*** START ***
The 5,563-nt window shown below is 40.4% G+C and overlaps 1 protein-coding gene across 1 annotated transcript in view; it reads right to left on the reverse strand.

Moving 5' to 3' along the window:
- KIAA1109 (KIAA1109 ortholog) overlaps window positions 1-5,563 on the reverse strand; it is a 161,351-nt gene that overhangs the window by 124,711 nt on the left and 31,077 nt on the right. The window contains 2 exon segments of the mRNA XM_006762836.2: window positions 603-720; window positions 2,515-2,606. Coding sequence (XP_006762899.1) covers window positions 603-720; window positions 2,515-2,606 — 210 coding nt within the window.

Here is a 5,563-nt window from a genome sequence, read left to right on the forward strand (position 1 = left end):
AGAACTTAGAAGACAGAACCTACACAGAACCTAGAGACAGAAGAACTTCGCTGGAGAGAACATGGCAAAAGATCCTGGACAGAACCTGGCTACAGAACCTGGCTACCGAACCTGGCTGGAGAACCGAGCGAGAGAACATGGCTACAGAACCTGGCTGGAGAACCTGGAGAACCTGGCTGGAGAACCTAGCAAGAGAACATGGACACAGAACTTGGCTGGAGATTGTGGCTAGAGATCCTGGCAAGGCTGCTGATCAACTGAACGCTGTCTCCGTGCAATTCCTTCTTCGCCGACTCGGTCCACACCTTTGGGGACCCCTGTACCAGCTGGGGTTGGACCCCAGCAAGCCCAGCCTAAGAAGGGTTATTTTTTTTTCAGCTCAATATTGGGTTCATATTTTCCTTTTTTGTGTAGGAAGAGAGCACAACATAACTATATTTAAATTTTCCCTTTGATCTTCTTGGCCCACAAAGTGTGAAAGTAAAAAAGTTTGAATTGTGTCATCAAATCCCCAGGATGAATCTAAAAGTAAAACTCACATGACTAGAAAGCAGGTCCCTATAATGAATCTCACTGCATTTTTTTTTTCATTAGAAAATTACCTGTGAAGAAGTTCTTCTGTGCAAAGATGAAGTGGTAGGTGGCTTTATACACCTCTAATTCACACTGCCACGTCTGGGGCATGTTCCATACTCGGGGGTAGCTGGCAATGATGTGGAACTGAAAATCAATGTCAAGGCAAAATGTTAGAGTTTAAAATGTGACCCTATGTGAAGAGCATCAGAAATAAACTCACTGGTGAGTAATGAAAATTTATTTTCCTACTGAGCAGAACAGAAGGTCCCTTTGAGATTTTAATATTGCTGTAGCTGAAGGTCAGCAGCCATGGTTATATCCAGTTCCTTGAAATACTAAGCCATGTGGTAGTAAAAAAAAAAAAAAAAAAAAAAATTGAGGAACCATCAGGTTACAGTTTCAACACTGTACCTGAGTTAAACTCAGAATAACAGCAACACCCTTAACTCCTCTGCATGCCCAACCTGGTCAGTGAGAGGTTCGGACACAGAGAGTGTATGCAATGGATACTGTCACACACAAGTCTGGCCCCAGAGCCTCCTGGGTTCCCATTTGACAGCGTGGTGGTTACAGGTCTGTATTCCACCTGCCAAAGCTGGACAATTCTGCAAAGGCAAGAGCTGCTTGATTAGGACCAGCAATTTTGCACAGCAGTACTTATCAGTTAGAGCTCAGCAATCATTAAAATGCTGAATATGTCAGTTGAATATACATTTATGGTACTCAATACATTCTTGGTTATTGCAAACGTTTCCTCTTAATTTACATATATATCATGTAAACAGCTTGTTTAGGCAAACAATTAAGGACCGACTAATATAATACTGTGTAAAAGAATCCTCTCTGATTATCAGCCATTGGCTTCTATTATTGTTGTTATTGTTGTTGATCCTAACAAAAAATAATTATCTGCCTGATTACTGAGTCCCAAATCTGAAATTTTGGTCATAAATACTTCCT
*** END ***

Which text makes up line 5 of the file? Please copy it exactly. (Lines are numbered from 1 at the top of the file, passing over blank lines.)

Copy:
AGAACTTAGAAGACAGAACCTACACAGAACCTAGAGACAGAAGAACTTCGCTGGAGAGAACATGGCAAAAGATCCTGGACAGAACCTGGCTACAGAACCTGGCTACCGAACCTGGCTGGAGAACCGAGCGAGAGAACATGGCTACAGAACCTGGCTGGAGAACCTGGAGAACCTGGCTGGAGAACCTAGCAAGAGAACATGGACACAGAACTTGGCTGGAGATTGTGGCTAGAGATCCTGGCAAGGCTGCTGATCAACTGAACGCTGTCTCCGTGCAATTCCTTCTTCGCCGACTCGGTCCACACCTTTGGGGACCCCTGTACCAGCTGGGGTTGGACCCCAGCAAGCCCAGCCTAAGAAGGGTTATTTTTTTTTCAGCTCAATATTGGGTTCATATTTTCCTTTTTTGTGTAGGAAGAGAGCACAACATAACTATATTTAAATTTTCCCTTTGATCTTCTTGGCCCACAAAGTGTGAAAGTAAAAAAGTTTGAATTGTGTCATCAAATCCCCAGGATGAATCTAAAAGTAAAACTCACATGACTAGAAAGCAGGTCCCTATAATGAATCTCACTGCATTTTTTTTTTCATTAGAAAATTACCTGTGAAGAAGTTCTTCTGTGCAAAGATGAAGTGGTAGGTGGCTTTATACACCTCTAATTCACACTGCCACGTCTGGGGCATGTTCCATACTCGGGGGTAGCTGGCAATGATGTGGAACTGAAAATCAATGTCAAGGCAAAATGTTAGAGTTTAAAATGTGACCCTATGTGAAGAGCATCAGAAATAAACTCACTGGTGAGTAATGAAAATTTATTTTCCTACTGAGCAGAACAGAAGGTCCCTTTGAGATTTTAATATTGCTGTAGCTGAAGGTCAGCAGCCATGGTTATATCCAGTTCCTTGAAATACTAAGCCATGTGGTAGTAAAAAAAAAAAAAAAAAAAAAAATTGAGGAACCATCAGGTTACAGTTTCAACACTGTACCTGAGTTAAACTCAGAATAACAGCAACACCCTTAACTCCTCTGCATGCCCAACCTGGTCAGTGAGAGGTTCGGACACAGAGAGTGTATGCAATGGATACTGTCACACACAAGTCTGGCCCCAGAGCCTCCTGGGTTCCCATTTGACAGCGTGGTGGTTACAGGTCTGTATTCCACCTGCCAAAGCTGGACAATTCTGCAAAGGCAAGAGCTGCTTGATTAGGACCAGCAATTTTGCACAGCAGTACTTATCAGTTAGAGCTCAGCAATCATTAAAATGCTGAATATGTCAGTTGAATATACATTTATGGTACTCAATACATTCTTGGTTATTGCAAACGTTTCCTCTTAATTTACATATATATCATGTAAACAGCTTGTTTAGGCAAACAATTAAGGACCGACTAATATAATACTGTGTAAAAGAATCCTCTCTGATTATCAGCCATTGGCTTCTATTATTGTTGTTATTGTTGTTGATCCTAACAAAAAATAATTATCTGCCTGATTACTGAGTCCCAAATCTGAAATTTTGGTCATAAATACTTCCT